William Henry Schofield

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Not to be confused with William Henry Schofield Payne.

William Henry Schofield (1870-1920[1]) was an American academic, founder of the Harvard Studies in Comparative Literature.[2] He was professor of comparative literature at Harvard University, and president of the American-Scandinavian Foundation (1916–1919).[3][4]

He taught Old Norse at Harvard from 1900 and from 1906 was director of the new Comparative Literature department.[5]

Victoria College, B.A. 1889; Harvard University PhD 1895; Professor of Comparative Literature Harvard University, 1906-20; Harvard Exchange Professor at University of Berlin, 1907; Lecturer at the Sorbonne and University of Copenhagen, 1910. Harvard Exchange Professor at Western Colleges, 1918. Information taken from a bookplate from Victoria University Library (Toronto, Ontario, Canada); book purchased from The Schofield Fund in memory of William Henry Schofield. Accession date: Jan. 27, 1937. [Title : The Blickling homilies]

Works[edit]

Some of the best known are volume II in Harvard Studies in Comparative Literature, Chivalry in English Literature, published 1912 and on Chaucer, Malory, Spenser and Shakespeare, and volume V in the same series, Mythical Bards and The Life of William Wallace published 1920, about Blind Harry, Major's evidence, Master Blair and William Wallace. Both were published by the Harvard University Press.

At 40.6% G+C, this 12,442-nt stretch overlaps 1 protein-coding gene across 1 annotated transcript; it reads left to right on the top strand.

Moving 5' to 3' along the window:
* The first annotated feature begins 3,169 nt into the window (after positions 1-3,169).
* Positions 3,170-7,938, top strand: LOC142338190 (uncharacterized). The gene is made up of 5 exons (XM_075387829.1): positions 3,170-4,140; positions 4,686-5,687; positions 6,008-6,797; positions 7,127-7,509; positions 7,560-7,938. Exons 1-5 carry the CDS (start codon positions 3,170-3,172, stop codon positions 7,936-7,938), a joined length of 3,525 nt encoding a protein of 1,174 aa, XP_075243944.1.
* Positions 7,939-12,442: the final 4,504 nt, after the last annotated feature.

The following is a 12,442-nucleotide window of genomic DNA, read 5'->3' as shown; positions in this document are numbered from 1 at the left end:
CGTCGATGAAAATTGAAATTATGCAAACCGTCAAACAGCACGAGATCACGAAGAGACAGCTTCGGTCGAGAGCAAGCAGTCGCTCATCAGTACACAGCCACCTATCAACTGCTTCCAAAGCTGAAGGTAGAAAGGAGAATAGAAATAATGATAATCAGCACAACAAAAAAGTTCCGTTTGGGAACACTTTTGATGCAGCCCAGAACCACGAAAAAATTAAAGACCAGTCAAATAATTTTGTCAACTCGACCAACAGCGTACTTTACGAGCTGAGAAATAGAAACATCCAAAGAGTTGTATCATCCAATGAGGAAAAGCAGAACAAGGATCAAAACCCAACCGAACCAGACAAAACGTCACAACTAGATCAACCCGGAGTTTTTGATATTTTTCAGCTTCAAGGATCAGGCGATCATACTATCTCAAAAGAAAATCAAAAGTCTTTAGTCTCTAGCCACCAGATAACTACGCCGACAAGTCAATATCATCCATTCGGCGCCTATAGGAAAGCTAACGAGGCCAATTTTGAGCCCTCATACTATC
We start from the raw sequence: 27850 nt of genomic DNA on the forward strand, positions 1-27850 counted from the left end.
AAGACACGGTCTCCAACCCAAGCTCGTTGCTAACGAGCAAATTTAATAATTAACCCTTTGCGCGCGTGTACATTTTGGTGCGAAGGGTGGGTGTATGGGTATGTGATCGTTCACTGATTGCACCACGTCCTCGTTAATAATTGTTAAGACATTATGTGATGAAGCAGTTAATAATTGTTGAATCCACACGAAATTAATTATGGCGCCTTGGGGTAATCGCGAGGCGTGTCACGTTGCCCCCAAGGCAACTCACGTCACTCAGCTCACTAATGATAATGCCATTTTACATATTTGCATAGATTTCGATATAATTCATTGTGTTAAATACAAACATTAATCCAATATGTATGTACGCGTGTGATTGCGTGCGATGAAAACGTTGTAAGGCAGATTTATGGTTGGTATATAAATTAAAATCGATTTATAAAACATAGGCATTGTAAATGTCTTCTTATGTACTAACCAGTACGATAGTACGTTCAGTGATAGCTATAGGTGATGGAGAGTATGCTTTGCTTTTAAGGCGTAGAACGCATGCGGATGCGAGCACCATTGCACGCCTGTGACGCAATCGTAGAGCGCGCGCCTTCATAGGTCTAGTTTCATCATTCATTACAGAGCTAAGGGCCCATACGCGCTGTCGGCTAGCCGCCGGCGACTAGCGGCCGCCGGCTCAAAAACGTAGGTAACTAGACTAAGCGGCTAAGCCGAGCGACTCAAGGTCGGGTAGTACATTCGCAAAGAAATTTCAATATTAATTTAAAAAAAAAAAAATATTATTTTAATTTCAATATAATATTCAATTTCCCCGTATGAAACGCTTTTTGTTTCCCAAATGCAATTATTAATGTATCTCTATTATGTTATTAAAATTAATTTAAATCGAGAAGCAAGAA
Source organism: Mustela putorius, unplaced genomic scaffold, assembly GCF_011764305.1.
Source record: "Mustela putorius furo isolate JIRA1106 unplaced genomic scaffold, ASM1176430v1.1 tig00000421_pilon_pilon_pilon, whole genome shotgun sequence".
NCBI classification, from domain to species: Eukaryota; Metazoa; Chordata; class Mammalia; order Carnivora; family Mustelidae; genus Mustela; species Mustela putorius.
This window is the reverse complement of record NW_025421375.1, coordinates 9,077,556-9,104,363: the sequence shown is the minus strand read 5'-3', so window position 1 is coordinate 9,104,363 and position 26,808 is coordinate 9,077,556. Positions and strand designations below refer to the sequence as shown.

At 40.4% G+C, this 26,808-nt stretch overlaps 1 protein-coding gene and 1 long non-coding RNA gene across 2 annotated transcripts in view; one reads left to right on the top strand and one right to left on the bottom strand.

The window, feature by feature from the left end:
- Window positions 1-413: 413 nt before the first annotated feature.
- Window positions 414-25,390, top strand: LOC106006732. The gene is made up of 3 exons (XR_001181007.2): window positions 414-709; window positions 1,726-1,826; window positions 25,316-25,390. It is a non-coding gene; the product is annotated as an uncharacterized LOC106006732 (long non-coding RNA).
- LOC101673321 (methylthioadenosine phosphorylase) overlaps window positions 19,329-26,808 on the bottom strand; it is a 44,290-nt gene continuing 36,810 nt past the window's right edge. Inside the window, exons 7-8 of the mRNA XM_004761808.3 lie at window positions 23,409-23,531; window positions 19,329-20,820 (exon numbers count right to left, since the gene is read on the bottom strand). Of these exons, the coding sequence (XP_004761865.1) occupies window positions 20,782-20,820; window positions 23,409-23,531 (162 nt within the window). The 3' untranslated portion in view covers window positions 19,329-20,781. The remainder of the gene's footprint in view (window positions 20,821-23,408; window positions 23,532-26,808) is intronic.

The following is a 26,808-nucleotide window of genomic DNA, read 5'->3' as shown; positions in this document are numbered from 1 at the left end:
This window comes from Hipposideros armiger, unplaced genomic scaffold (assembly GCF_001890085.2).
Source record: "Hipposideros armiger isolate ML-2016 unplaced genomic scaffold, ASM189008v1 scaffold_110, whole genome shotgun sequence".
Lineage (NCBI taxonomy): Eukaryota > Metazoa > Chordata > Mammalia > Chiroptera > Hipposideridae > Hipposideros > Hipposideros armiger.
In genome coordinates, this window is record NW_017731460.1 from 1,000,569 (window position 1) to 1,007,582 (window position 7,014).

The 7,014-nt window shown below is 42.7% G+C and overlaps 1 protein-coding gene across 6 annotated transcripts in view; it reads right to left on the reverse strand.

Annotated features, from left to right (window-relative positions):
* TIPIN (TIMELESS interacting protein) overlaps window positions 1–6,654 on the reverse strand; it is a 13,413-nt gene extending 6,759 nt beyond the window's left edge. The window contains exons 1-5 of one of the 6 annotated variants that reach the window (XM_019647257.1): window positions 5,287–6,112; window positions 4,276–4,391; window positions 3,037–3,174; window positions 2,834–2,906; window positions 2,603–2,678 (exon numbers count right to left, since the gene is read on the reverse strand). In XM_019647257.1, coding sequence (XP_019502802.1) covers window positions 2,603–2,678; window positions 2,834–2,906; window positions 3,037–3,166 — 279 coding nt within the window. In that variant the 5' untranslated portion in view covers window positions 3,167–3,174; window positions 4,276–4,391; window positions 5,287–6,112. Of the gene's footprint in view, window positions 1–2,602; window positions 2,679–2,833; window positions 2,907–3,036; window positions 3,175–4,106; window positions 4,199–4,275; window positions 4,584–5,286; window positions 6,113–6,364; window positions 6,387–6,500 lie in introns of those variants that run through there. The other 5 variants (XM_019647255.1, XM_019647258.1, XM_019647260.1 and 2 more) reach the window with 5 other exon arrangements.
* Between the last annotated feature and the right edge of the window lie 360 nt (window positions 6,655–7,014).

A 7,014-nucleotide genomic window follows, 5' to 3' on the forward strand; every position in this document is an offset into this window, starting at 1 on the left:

The Studies on the Libeaus Desconus (1895) was later used to track Malory's sources.[6] In this work on the Libeaus Desconus, Schofield argued that the original of the Fair Unknown theme was Perceval.[7]

  • The source and history of the seventh novel of the seventh day in the Decameron (1893)
  • Studies on the Libeaus Desconus (1895)
  • The lay of Guingamor (1897)
  • The Home of the Eddic Poems with Especial Reference to the Helgi-Lays by Sophus Bugge (1899) translator
  • The lays of Graelent and Lanval and the story of Wayland (1900)
  • Ibsen's Masterbuilder (1900)
  • Chaucer's Franklin's tales (1901)
  • Signy's lament (1902)
  • The story of Horn and Rimenhild (1903)
  • The nature and fabric of the Pearl (1904)
  • English literature : from the Norman conquest to Chaucer (1906)
  • Symbolism, allegory, and autobiography in the Pearl (1909)
  • Romance, vision & satire : English alliterative poems of the 14th century (1912) with Jessie Weston
  • Chivalry in English literature : Chaucer, Malory, Spenser, and Shakespeare (1912)
  • The sea-battle in Chaucer's Legend of Cleopatra (1913)
  • The chief historical error in Barbour's Bruce (1916)
  • An American international institute for education (1918)
  • Mythical bards and The life of William Wallace (1920)

References[edit]

  1. ^ LCCN n500-5061
  2. ^ http://www.fas.harvard.edu/~complit/research_hscl.htm
  3. ^ S. F. Johnson, Honors and Prizes in the MLA Field, PMLA, Vol. 67, No. 1 (Feb., 1952), pp. 37-58.
  4. ^ http://anglicanhistory.org/lutherania/gilbertson_norwegian.html
  5. ^ http://www.naha.stolaf.edu/pubs/nas/volume02/vol2_05.htm
  6. ^ Robert Mayer Lumiansky, Malory's Originality: A Critical Study of Le Morte Darthur (1979), p. 102.
  7. ^ http://www.lib.rochester.edu/camelot/Fair%20Unknown.htm